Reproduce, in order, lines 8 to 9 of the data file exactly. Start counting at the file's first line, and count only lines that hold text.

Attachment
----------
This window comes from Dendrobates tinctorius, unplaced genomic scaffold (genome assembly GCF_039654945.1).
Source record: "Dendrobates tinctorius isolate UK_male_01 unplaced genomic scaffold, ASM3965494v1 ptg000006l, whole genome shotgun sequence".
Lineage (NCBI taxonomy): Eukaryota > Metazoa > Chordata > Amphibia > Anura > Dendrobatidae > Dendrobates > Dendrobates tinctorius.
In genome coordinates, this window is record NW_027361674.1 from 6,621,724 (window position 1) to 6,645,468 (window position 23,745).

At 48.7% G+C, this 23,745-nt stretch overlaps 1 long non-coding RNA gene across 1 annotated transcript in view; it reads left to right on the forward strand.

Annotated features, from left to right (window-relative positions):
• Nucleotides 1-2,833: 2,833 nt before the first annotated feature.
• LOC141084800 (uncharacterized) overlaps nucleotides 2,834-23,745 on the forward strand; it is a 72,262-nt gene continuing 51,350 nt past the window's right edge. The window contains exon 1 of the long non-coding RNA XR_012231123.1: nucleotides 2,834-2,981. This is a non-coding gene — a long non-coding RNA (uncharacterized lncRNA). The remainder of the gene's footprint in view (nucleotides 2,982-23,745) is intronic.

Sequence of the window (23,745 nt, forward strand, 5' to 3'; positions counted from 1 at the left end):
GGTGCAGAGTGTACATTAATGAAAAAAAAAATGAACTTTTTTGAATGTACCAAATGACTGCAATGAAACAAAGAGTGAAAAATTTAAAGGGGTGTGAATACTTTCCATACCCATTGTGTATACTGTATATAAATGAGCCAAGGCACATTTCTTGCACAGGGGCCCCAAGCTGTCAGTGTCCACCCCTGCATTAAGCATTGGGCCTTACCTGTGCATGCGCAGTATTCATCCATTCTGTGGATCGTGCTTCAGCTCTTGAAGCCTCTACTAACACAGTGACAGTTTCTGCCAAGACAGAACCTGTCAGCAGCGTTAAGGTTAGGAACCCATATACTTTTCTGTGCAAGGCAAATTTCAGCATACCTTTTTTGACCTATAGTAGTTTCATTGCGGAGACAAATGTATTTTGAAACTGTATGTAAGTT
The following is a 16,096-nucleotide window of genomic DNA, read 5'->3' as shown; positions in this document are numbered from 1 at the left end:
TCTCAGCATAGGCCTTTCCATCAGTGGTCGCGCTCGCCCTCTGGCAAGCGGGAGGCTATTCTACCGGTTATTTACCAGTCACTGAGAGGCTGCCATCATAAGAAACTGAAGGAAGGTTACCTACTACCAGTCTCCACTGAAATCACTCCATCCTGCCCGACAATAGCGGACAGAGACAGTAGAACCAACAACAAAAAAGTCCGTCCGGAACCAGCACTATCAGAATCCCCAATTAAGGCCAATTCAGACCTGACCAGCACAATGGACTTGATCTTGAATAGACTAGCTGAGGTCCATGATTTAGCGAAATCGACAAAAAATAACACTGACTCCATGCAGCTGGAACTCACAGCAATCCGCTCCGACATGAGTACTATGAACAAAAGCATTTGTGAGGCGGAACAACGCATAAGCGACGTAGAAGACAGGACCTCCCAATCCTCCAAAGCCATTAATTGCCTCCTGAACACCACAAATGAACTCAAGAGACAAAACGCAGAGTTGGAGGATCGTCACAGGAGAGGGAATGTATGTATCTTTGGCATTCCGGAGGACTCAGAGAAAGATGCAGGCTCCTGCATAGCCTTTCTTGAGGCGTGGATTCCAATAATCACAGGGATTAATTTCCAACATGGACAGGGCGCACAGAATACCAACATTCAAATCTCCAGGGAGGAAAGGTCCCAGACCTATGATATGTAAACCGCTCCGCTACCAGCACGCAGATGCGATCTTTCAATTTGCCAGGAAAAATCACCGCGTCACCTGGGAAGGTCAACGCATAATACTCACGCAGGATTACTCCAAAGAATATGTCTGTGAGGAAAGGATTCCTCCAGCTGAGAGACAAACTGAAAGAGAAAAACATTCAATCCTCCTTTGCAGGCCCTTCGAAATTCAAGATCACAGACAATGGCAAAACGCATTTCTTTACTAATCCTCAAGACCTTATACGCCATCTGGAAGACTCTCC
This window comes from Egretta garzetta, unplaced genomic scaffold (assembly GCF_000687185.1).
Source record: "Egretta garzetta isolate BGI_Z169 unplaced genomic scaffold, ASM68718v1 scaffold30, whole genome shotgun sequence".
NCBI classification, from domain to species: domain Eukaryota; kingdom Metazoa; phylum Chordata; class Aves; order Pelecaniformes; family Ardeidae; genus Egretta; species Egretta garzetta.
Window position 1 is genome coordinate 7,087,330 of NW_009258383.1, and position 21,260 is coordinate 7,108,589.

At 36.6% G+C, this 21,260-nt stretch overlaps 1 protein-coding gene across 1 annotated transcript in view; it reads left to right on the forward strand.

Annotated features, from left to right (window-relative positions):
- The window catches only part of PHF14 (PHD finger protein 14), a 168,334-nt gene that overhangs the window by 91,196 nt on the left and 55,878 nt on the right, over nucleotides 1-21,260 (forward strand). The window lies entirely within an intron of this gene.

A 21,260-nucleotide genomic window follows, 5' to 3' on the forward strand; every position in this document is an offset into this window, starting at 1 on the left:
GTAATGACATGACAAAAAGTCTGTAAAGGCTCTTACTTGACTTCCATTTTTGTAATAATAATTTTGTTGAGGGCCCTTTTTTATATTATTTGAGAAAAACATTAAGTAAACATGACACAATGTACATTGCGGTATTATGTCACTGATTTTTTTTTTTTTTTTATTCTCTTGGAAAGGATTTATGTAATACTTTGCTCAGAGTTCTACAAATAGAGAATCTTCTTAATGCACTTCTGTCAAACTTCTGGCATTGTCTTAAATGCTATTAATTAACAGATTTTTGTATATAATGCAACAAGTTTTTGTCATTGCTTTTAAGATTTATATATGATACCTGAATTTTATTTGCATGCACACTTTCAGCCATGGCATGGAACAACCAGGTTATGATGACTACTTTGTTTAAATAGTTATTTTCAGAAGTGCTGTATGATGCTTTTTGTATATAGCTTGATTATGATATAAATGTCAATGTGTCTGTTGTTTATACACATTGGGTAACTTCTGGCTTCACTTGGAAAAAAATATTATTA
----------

• LOC141084800 (uncharacterized) overlaps nucleotides 2,834-23,745 on the forward strand; it is a 72,262-nt gene continuing 51,350 nt past the window's right edge. The window contains exon 1 of the long non-coding RNA XR_012231123.1: nucleotides 2,834-2,981. This is a non-coding gene — a long non-coding RNA (uncharacterized lncRNA). The remainder of the gene's footprint in view (nucleotides 2,982-23,745) is intronic.

Sequence of the window (23,745 nt, forward strand, 5' to 3'; positions counted from 1 at the left end):